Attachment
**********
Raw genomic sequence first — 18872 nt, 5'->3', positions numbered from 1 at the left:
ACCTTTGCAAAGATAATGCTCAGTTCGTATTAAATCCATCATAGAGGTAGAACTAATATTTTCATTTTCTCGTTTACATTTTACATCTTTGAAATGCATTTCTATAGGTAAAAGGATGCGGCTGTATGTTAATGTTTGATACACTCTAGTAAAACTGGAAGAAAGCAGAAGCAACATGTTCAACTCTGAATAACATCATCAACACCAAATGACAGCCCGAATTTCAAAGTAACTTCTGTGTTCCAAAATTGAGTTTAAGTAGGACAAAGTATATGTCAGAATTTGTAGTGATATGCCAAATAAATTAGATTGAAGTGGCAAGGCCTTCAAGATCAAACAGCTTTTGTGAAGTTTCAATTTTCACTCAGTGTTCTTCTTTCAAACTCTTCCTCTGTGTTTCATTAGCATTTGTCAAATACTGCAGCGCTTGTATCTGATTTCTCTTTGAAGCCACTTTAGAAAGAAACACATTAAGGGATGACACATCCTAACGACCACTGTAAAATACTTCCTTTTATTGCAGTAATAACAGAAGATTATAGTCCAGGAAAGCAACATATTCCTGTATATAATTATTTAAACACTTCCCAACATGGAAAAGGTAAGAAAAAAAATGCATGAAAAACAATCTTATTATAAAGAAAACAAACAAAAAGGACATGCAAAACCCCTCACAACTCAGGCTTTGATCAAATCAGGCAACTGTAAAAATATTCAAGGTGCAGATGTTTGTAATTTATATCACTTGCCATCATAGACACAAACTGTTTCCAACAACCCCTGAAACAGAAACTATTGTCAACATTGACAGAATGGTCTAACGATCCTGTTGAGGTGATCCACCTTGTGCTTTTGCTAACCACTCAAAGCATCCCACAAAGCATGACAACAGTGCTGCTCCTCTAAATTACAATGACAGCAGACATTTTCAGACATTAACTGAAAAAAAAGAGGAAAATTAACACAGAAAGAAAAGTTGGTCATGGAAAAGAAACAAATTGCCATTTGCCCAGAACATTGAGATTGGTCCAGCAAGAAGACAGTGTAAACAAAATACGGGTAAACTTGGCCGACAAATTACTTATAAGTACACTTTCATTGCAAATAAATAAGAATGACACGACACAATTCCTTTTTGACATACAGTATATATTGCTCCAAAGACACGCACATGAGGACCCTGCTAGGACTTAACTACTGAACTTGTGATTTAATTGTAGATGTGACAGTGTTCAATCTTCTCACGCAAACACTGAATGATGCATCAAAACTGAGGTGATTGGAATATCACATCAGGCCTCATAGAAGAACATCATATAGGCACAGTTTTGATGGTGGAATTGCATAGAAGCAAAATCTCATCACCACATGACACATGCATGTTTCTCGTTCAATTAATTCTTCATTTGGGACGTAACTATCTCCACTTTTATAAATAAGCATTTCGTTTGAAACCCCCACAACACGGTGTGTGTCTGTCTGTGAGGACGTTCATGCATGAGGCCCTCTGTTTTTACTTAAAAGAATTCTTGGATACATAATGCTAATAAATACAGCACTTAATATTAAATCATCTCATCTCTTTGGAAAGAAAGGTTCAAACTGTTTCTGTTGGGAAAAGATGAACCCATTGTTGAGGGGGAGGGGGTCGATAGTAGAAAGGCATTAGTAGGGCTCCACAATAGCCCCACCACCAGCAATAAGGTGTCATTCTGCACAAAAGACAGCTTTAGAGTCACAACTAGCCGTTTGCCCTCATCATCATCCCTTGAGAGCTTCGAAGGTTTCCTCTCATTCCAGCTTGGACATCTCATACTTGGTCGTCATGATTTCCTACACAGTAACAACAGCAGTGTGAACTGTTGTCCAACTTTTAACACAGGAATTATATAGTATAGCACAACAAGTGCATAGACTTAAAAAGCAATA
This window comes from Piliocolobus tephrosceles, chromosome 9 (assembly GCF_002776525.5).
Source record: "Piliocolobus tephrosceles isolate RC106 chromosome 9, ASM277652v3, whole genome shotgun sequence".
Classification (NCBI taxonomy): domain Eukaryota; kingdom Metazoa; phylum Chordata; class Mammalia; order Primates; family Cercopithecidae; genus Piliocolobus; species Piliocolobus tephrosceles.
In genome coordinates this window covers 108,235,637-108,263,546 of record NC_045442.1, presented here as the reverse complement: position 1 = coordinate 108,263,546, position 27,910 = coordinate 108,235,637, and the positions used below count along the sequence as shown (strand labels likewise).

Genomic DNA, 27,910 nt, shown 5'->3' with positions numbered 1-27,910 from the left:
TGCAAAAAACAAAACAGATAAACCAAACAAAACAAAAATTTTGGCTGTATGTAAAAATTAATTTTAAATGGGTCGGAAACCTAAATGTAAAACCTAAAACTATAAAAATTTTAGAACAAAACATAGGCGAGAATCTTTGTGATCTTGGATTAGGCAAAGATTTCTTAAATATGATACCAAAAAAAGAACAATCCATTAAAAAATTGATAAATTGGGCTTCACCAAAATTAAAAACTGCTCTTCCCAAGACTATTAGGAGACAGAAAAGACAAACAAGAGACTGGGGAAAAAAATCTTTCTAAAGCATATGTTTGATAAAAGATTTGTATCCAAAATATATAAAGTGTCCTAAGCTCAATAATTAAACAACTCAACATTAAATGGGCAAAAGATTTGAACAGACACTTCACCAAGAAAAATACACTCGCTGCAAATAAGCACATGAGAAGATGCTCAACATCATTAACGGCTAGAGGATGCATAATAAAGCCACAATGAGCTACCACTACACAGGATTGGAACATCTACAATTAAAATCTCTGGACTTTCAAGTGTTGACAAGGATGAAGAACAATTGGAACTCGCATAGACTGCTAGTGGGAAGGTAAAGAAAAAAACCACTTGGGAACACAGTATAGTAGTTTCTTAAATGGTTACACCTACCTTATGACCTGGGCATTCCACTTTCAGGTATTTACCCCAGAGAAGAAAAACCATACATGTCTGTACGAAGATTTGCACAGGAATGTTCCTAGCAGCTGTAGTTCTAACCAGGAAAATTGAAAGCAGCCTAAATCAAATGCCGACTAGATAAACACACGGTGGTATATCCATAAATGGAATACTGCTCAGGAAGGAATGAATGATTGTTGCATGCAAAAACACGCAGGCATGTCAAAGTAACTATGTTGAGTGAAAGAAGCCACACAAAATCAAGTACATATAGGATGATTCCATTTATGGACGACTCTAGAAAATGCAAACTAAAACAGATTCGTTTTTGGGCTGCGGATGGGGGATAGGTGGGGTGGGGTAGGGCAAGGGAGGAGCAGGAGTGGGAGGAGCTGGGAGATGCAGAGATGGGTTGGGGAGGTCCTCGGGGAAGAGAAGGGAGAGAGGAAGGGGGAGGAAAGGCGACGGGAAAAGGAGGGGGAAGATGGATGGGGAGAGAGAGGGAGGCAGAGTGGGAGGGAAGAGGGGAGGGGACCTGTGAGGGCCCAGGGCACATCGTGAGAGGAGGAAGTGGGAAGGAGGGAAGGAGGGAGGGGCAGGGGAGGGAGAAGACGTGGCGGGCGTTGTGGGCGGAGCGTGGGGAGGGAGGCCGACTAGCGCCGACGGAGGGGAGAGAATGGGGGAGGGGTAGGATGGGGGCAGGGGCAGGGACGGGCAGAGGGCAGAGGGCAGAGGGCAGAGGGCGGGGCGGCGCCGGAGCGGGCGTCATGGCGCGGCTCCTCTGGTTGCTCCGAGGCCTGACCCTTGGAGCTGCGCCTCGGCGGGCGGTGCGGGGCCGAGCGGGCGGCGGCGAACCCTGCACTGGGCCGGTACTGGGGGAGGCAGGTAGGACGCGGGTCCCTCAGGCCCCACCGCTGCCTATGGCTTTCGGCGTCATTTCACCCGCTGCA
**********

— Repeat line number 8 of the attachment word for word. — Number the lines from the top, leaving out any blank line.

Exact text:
TGCAAAAAACAAAACAGATAAACCAAACAAAACAAAAATTTTGGCTGTATGTAAAAATTAATTTTAAATGGGTCGGAAACCTAAATGTAAAACCTAAAACTATAAAAATTTTAGAACAAAACATAGGCGAGAATCTTTGTGATCTTGGATTAGGCAAAGATTTCTTAAATATGATACCAAAAAAAGAACAATCCATTAAAAAATTGATAAATTGGGCTTCACCAAAATTAAAAACTGCTCTTCCCAAGACTATTAGGAGACAGAAAAGACAAACAAGAGACTGGGGAAAAAAATCTTTCTAAAGCATATGTTTGATAAAAGATTTGTATCCAAAATATATAAAGTGTCCTAAGCTCAATAATTAAACAACTCAACATTAAATGGGCAAAAGATTTGAACAGACACTTCACCAAGAAAAATACACTCGCTGCAAATAAGCACATGAGAAGATGCTCAACATCATTAACGGCTAGAGGATGCATAATAAAGCCACAATGAGCTACCACTACACAGGATTGGAACATCTACAATTAAAATCTCTGGACTTTCAAGTGTTGACAAGGATGAAGAACAATTGGAACTCGCATAGACTGCTAGTGGGAAGGTAAAGAAAAAAACCACTTGGGAACACAGTATAGTAGTTTCTTAAATGGTTACACCTACCTTATGACCTGGGCATTCCACTTTCAGGTATTTACCCCAGAGAAGAAAAACCATACATGTCTGTACGAAGATTTGCACAGGAATGTTCCTAGCAGCTGTAGTTCTAACCAGGAAAATTGAAAGCAGCCTAAATCAAATGCCGACTAGATAAACACACGGTGGTATATCCATAAATGGAATACTGCTCAGGAAGGAATGAATGATTGTTGCATGCAAAAACACGCAGGCATGTCAAAGTAACTATGTTGAGTGAAAGAAGCCACACAAAATCAAGTACATATAGGATGATTCCATTTATGGACGACTCTAGAAAATGCAAACTAAAACAGATTCGTTTTTGGGCTGCGGATGGGGGATAGGTGGGGTGGGGTAGGGCAAGGGAGGAGCAGGAGTGGGAGGAGCTGGGAGATGCAGAGATGGGTTGGGGAGGTCCTCGGGGAAGAGAAGGGAGAGAGGAAGGGGGAGGAAAGGCGACGGGAAAAGGAGGGGGAAGATGGATGGGGAGAGAGAGGGAGGCAGAGTGGGAGGGAAGAGGGGAGGGGACCTGTGAGGGCCCAGGGCACATCGTGAGAGGAGGAAGTGGGAAGGAGGGAAGGAGGGAGGGGCAGGGGAGGGAGAAGACGTGGCGGGCGTTGTGGGCGGAGCGTGGGGAGGGAGGCCGACTAGCGCCGACGGAGGGGAGAGAATGGGGGAGGGGTAGGATGGGGGCAGGGGCAGGGACGGGCAGAGGGCAGAGGGCAGAGGGCAGAGGGCGGGGCGGCGCCGGAGCGGGCGTCATGGCGCGGCTCCTCTGGTTGCTCCGAGGCCTGACCCTTGGAGCTGCGCCTCGGCGGGCGGTGCGGGGCCGAGCGGGCGGCGGCGAACCCTGCACTGGGCCGGTACTGGGGGAGGCAGGTAGGACGCGGGTCCCTCAGGCCCCACCGCTGCCTATGGCTTTCGGCGTCATTTCACCCGCTGCA